Glacial rivers rage as heat wave bites into Northwest snowpack
Deep inside Mount Rainier National Park, there’s a shaky suspension bridge above a rushing river.
“DO NOT BOUNCE OR SHAKE BRIDGE!” reads a warning in all caps.
If fear of heights doesn’t stop you, it's a great place to look up at the snout of Mount Rainier’s deepest river of ice, the Carbon Glacier, with the snow-capped summit of the volcano behind it.
It's also a great place to look down and listen to the milky water of the Carbon River.
On one of the extremely hot afternoons of the Northwest’s record-exploding heat wave, the river is swollen with thick gray meltwater, opaque from all the glacial sediment it carries.
The river rages so hard that boulders that have fallen out of the retreating glacier tumble along the river bed, clacking and thundering invisibly along the bottom.
It’s a mesmerizing but disconcerting sound: Echoes of a changing climate, as an extreme heat wave on top of a warmer global atmosphere combine to make mountain snow melt sooner.
The Northwest’s extreme heat wave made life difficult in the lowlands, killing nearly 600 people in British Columbia, Oregon, and Washington.
In the mountains, the record-shattering heat took a bite out of the region’s critically important alpine snowpack and sent it pouring downhill.
Downstream of the Carbon Glacier, “very high levels of meltwater from the extreme heat” overran a log footbridge across the Carbon River, the National Park Service reported, making it impassable.
Another low bridge across Mount Rainier's glacier-fed Nisqually River was pushed aside by the thundering waters, but park officials said immediate damage from the high flows was minimal.
“Definitely expected to see it in an extreme heat wave,” Mount Rainier National Park geologist Scott Beason said in an email. “I’m a little surprised some of the rivers weren’t higher, to be honest.”
In the long term, the heat-driven pulses of dirty water build up riverbeds downstream with fresh deposits of rock and sediment. The rising beds lift the rivers running over them, worsening the impacts of floods on the park’s roads, campgrounds, and buildings.
Much of Mount Rainier National Park’s infrastructure is now protected by dikes from the ever-rising rivers running nearby.
A two-mile stretch of Highway 410 now sits 14 feet below the adjacent White River on the east side of the park.
Glaciers melt to some degree each summer, providing streams with cool water, and are replenished with new snow each winter. As carbon emissions have heated the earth’s climate, that balance has tilted for the Carbon, named for the coal deposits once mined in its valley, and other glaciers.
Most of the world’s glaciers are shrinking and losing their ability to keep summer streams flowing and cool.
In the North Cascades, the recent heat wave boosted the water temperature of the South Fork Nooksack River by 5.4 degrees Fahrenheit, according to Nichols College glaciologist Mauri Pelto.
On the nearby North Fork Nooksack River, fed by glaciers on Mt. Baker, temperatures rose just 1.4 degrees.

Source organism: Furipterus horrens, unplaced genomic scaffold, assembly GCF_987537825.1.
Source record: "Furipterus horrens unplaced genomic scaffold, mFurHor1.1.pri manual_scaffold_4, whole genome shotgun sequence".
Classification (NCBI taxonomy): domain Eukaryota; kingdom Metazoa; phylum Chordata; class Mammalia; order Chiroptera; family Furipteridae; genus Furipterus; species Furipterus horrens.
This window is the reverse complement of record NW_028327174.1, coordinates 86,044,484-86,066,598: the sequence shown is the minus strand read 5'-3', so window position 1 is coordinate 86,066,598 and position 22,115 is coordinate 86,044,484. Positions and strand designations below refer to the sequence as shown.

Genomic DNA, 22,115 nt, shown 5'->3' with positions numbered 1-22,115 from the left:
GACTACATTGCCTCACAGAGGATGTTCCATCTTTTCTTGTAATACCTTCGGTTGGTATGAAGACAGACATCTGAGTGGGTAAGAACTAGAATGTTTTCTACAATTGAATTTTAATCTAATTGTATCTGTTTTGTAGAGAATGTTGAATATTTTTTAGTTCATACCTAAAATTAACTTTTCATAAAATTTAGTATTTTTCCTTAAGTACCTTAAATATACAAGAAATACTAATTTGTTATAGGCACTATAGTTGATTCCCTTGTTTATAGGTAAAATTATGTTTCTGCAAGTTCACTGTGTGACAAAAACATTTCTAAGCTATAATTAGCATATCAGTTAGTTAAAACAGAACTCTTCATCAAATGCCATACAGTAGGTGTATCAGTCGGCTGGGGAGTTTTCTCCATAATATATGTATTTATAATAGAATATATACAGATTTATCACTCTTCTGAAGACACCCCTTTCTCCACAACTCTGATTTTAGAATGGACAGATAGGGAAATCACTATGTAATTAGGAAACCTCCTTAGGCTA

“Ongoing climate change will cause further decreases in summer baseflow and an increase in water temperature potentially exceeding tolerance levels of several Pacific salmonid species,” Pelto writes.
In the mountains surrounding Puget Sound, this year’s snowpack lasted just about as long as the 30-year average, according to dozens of high-elevation snow gauges monitored by the U.S. Department of Agriculture. The extreme heat hit near the tail end of the snowpack’s seasonal reign.
East of the Cascades, much of the snowpack had already melted away, earlier than usual, bad news for irrigators, firefighters, and fish.
“When I see that, I just get more concerned for later in the summer,” assistant Washington state climatologist Karin Bumbaco said. “When it rushes out earlier or all at once, it just means we're going to have less water later in the summer, when we do get to our driest and warmest time of the year in August.”
Lower flows cause streams to warm up.
“Statewide, we're seeing some elevated river temperatures already, and it's pretty early in the season to have those concerns. Usually, we're not too worried about water temperatures until late August when our streams get really low,” Bumbaco said.
Having lost at least 9% of its volume since 1994, the Carbon is one of Mount Rainier’s more slowly receding glaciers.
Well shaded inside its deep, north-facing valley, the Carbon is more protected than the rest of the two dozen named glaciers on Rainier from the overheated atmosphere of the 21st century.
At mile-high Paradise, on Mt. Rainier’s southern side, 30 inches of snow melted in just four days of extreme heat.
Unlike other Rainier glaciers, two-thirds of the Carbon Glacier’s icy surface is covered by rocky debris, offering some insulation from the hot sun and the world’s altered climate.
Satellite imagery shows glacial sediment reaching Puget Sound at the mouth of the Puyallup River in Tacoma, downstream of the Carbon and White rivers on Mount Rainier.